Richard Fidler has a rare gift for words: seemingly effortlessly engaging with both his subject and the reader, transporting the latter through fact upon fact revealed by his in-depth research, yet also with a lightness of touch, compassion, eloquence and gentle humour.
Having devoured two of his earlier books Saga Land and Ghost Empire I eagerly turned my attention to his latest book – The Golden Maze : A Biography of Prague.
It had been several years since my last visit to Prague, but thanks to Richard Fidler I was transported back to that enchanting city. Once again, I was on the Charles Bridge; exploring the massive castle and Hradcany district; standing in front of the Astronomical Clock; admiring the statue of Saint Wenceslas.
The little guide book I had taken with me had been fine, and had given me a good résumé of Prague, but having read The Golden Maze, I realise just how little I knew about this ancient city, said to have been founded in the 8th century by the legendary, and mystic, queen of Bohemia, Libussa who saw ‘a great city. Its glory will touch the stars’.
Of course, there is only so much you can squeeze into a pocket guide book; whereas the text alone for The Golden Maze covers 512 pages, neither does it purport to be a guide book (though guide in places it most certainly does), this book truly is a cleverly constructed biography of a city covering the years since its humble beginnings as a settlement on a river bank, up to 2019.
Fidler guides us through the early days when a Celtic tribe settled by the banks of the river Vltava, and into the sixth century when Slavic tribes arrived and made it their home. They built a fort on the Hradcany bluff where the castle stands today. We learn about Libussa, and the violent, grim and murderous years that followed; of Wenceslas – a duke rather than a king as the carol would have us believe; and of another young man also called Wenceslas who changed his name to Charles. It was this young man who dreamed of creating a great capital city by renovating the royal palace, building a splendid bridge (which bears his name) plus a new town, and founding the St Vitus cathedral.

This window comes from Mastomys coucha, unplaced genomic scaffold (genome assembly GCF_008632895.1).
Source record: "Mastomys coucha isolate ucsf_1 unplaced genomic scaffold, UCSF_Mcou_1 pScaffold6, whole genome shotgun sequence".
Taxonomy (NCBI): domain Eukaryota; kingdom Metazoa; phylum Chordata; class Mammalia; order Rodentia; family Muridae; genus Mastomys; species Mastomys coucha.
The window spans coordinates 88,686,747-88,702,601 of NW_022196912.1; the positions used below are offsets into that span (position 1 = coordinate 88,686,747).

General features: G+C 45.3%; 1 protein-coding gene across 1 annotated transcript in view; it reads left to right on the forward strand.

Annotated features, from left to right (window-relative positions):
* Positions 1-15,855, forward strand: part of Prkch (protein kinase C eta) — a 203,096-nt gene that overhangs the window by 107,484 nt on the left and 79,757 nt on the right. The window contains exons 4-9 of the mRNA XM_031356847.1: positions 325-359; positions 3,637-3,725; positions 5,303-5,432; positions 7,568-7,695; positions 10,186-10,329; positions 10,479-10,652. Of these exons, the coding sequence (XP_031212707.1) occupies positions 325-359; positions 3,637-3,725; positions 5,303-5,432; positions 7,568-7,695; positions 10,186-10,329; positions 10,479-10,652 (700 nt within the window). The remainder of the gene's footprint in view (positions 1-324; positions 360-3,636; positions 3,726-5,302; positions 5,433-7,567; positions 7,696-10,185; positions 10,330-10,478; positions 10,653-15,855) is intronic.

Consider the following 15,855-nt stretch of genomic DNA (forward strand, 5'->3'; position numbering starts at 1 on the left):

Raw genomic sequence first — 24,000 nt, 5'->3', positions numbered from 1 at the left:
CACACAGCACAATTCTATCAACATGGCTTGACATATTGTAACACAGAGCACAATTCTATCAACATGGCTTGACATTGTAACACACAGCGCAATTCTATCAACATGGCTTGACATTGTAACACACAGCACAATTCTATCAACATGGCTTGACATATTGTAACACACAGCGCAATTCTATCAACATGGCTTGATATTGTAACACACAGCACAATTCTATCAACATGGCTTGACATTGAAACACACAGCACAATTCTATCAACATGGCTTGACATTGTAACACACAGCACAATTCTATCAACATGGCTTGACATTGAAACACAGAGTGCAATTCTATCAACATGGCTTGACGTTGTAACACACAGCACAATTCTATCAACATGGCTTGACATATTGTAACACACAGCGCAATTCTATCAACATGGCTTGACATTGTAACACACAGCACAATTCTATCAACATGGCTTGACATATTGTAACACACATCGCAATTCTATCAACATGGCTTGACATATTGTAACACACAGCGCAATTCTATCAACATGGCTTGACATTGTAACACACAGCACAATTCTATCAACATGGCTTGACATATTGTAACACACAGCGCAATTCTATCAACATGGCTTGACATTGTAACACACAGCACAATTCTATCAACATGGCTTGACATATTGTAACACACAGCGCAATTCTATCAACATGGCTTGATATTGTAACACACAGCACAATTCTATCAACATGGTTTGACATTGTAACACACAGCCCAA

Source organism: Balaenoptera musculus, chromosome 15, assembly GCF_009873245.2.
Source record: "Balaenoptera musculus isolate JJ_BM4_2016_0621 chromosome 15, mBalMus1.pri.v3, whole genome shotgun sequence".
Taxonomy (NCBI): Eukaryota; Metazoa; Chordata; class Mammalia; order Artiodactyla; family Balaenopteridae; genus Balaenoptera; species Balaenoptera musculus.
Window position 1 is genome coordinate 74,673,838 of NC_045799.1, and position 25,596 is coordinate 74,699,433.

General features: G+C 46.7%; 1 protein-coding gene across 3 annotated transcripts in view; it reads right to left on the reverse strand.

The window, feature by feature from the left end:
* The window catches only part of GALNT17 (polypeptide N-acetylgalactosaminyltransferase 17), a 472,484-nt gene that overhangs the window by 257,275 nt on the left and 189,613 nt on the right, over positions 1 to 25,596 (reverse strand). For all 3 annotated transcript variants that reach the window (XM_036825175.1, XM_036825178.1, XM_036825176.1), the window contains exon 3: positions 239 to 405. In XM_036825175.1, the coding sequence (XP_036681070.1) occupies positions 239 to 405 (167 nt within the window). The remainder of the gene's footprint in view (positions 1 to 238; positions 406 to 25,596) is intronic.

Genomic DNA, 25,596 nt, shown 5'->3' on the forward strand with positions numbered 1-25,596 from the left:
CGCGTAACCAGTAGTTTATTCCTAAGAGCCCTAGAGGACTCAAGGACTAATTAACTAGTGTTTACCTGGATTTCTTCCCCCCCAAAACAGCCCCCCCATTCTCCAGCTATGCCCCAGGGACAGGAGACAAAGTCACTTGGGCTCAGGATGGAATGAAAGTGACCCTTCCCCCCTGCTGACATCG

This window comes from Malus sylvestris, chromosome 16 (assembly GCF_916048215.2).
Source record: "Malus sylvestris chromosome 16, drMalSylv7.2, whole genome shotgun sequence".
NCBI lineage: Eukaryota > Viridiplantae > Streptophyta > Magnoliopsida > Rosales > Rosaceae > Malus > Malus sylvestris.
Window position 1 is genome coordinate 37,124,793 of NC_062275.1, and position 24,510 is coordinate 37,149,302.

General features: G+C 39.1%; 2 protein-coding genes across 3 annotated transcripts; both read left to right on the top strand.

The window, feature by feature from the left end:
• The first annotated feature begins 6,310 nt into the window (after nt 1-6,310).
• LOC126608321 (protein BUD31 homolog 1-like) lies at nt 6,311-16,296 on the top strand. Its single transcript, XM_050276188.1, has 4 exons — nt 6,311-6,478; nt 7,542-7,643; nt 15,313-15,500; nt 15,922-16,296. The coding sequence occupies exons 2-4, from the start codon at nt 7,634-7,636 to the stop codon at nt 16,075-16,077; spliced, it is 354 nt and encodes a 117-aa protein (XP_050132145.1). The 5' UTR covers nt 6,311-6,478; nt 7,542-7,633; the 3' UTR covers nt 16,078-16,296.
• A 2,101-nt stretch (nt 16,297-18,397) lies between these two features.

But rulers come and go, as can a city’s prosperity, and so it was for Prague. But at the end of the 16th century Prague entered its golden age of science and art, and indeed the occult. New palaces were built, astronomers – such as Tycho Brahe and Johannes Kepler – along with alchemists, artists and inventors flocked to the exciting new city.
Moving on in time Richard Fidler brings us more up to date with his aptly named chapter ‘Sleeping on a Volcano’ chronicling the years between 1815 – 1935 and their effect on Prague with police informers and unrest; before heading deeper into the pre-war years of 1935-39 including the arrival of Hitler in the city, on into the even darker years to 1948, and onto the days under communism and the Prague Spring. Fidler continues through the unrest in Prague that took place in the 1970s and 1980s and into the years under Vaclav Havel’s presidency and to his death in 2011.
Richard Fidler concludes his Biography of Prague in 2019 when he returned to the city and made his way to Wencelas Square to join the crowds who had congregated there to commemorate the 50th anniversary of the self-immolation of Jan Palach, commenting that he felt that the ceremony was ‘as much about the present as it [was] about the past’.
Bearing in mind Prague’s somewhat uneasy past, readers may wonder, as I did, about the future of the city – I hope it will be golden. Time will tell.
Richard Fidler’s The Golden Maze – A Biography of Prague is an astonishing, fascinating and thought- provoking book. I for one, await with eager anticipation the next book from this brilliant writer.
The Golden Maze: A Biography of Prague. Richard Fidler. ISBN: 978 0 7333 3526 6. Hardback £20. ABC Books an imprint of HarperCollins.